Why expert property investors aren’t concerned about changes to negative gearing

By Rocket Property Group on 10\08\2017

Changes to Negative Gearing

It has been years and terms of politicians attempting to bring about changes to negative gearing, but only as of this year, they seem to have taken action. Back in May, we looked at what the new proposed law changes meant for investors and in this month’s blog, master investor Ian Hosking Richards looks at the potential future effects for investors.

In the almost twenty years that I have been actively investing, the subject of negative gearing has been a hot topic. Yet, despite all the talk and blustering, little has actually changed. Until now.

So should we be worried? The short answer is no. Why? Let me explain.

Growth - not tax benefit

The main reason you buy a property is the potential for capital growth. You should never buy a property simply to get a tax rebate. Remember, the very generous tax treatment that Australian resident tax payers are entitled to claim simply does not exist in the vast majority of countries. Yet there are many property investors in these other countries that have created extraordinary wealth, all without the benefit of negative gearing.

Your focus should not be how much a particular property will cost you to own now, but rather how much wealth it will create for you in the future.

New properties are unaffected

If you use the right strategy you will still be able to claim a generous tax benefit similar to what was available to you pre-budget. The changes mainly relate to the purchase of established properties, where fixtures and fittings have already been depreciated by a previous owner. Until these changes are legislated a lot of the detail is missing, but it appears that purchasing new property will be exempt from these changes.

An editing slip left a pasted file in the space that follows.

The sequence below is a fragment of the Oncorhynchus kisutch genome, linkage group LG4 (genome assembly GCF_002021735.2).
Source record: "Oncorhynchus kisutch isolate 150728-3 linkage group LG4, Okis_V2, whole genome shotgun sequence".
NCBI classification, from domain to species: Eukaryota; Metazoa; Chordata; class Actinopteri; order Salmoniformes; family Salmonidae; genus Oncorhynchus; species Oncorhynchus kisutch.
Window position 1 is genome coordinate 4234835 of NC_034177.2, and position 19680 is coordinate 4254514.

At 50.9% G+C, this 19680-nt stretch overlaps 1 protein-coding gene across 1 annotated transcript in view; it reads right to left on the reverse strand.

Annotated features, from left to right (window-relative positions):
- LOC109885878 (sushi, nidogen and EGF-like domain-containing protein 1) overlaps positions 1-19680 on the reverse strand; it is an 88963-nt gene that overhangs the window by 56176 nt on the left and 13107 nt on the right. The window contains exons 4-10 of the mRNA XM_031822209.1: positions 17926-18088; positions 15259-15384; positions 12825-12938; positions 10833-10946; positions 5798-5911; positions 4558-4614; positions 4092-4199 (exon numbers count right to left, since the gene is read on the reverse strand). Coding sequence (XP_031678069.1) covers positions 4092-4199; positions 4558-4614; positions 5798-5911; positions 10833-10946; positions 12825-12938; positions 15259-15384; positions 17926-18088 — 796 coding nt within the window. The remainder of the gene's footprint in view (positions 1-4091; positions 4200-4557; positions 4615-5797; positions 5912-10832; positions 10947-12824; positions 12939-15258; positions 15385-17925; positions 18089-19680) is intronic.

My strategy has always been to buy new. It allows me to attract a premium tenant. I can anticipate my cash flow much more accurately as I will not incur any unexpected expenses in the early years of ownership. It also allows me to choose a builder that I trust. And crucially, my strategy exempts me from the recent tweaks to the rules. So for me, there will be very little change. Business as usual.

For those who have followed a different strategy, i.e buying established properties, they may want to re-consider this in light of recent changes, whether this is still the best strategy. They may even find that a ‘buy new’ strategy works better for them than their previous strategy prior to the changes. If, like me, you want an affordable property with great potential for capital growth, that pays for itself, doesn’t cause any headaches, and helps you to achieve your long term goals, a change in strategy might help you to still reach your goals, and more quickly and easily than you had imagined.


Whilst a negative gearing benefit can help to cashflow a property, it is not essential in creating wealth through property. The residents of many other countries manage quite well without having to rely on the government subsidising their private investments. However, the new rules will affect certain investors more than others, and it will still be possible to get substantial help from the ATO if you select the right type of property.

This response by Ian to the proposed Federal Budget changes was first published in Your Investment Property magazine in their August 2017, No.121 edition. 

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